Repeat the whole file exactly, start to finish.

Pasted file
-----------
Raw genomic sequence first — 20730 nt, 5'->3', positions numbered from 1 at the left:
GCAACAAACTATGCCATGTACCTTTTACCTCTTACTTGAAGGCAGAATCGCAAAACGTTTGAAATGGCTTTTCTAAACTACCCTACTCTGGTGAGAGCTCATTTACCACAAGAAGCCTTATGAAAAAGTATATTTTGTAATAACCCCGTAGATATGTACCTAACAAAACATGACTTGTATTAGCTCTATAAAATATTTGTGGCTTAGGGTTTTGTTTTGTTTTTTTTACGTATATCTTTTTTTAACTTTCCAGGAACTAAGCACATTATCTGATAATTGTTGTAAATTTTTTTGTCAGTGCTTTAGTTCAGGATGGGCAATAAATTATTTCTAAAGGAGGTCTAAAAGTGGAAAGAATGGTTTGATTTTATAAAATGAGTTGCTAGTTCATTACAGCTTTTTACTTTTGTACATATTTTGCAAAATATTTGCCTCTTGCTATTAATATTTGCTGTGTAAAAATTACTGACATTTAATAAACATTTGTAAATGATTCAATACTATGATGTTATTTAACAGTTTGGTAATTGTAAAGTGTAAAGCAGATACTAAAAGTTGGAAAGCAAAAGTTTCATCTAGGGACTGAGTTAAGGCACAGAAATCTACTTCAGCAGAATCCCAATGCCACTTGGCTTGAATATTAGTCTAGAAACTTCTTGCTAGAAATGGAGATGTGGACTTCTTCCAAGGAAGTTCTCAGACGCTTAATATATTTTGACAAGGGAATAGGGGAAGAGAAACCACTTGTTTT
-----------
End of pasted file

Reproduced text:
Raw genomic sequence first — 20730 nt, 5'->3', positions numbered from 1 at the left:
GCAACAAACTATGCCATGTACCTTTTACCTCTTACTTGAAGGCAGAATCGCAAAACGTTTGAAATGGCTTTTCTAAACTACCCTACTCTGGTGAGAGCTCATTTACCACAAGAAGCCTTATGAAAAAGTATATTTTGTAATAACCCCGTAGATATGTACCTAACAAAACATGACTTGTATTAGCTCTATAAAATATTTGTGGCTTAGGGTTTTGTTTTGTTTTTTTTACGTATATCTTTTTTTAACTTTCCAGGAACTAAGCACATTATCTGATAATTGTTGTAAATTTTTTTGTCAGTGCTTTAGTTCAGGATGGGCAATAAATTATTTCTAAAGGAGGTCTAAAAGTGGAAAGAATGGTTTGATTTTATAAAATGAGTTGCTAGTTCATTACAGCTTTTTACTTTTGTACATATTTTGCAAAATATTTGCCTCTTGCTATTAATATTTGCTGTGTAAAAATTACTGACATTTAATAAACATTTGTAAATGATTCAATACTATGATGTTATTTAACAGTTTGGTAATTGTAAAGTGTAAAGCAGATACTAAAAGTTGGAAAGCAAAAGTTTCATCTAGGGACTGAGTTAAGGCACAGAAATCTACTTCAGCAGAATCCCAATGCCACTTGGCTTGAATATTAGTCTAGAAACTTCTTGCTAGAAATGGAGATGTGGACTTCTTCCAAGGAAGTTCTCAGACGCTTAATATATTTTGACAAGGGAATAGGGGAAGAGAAACCACTTGTTTT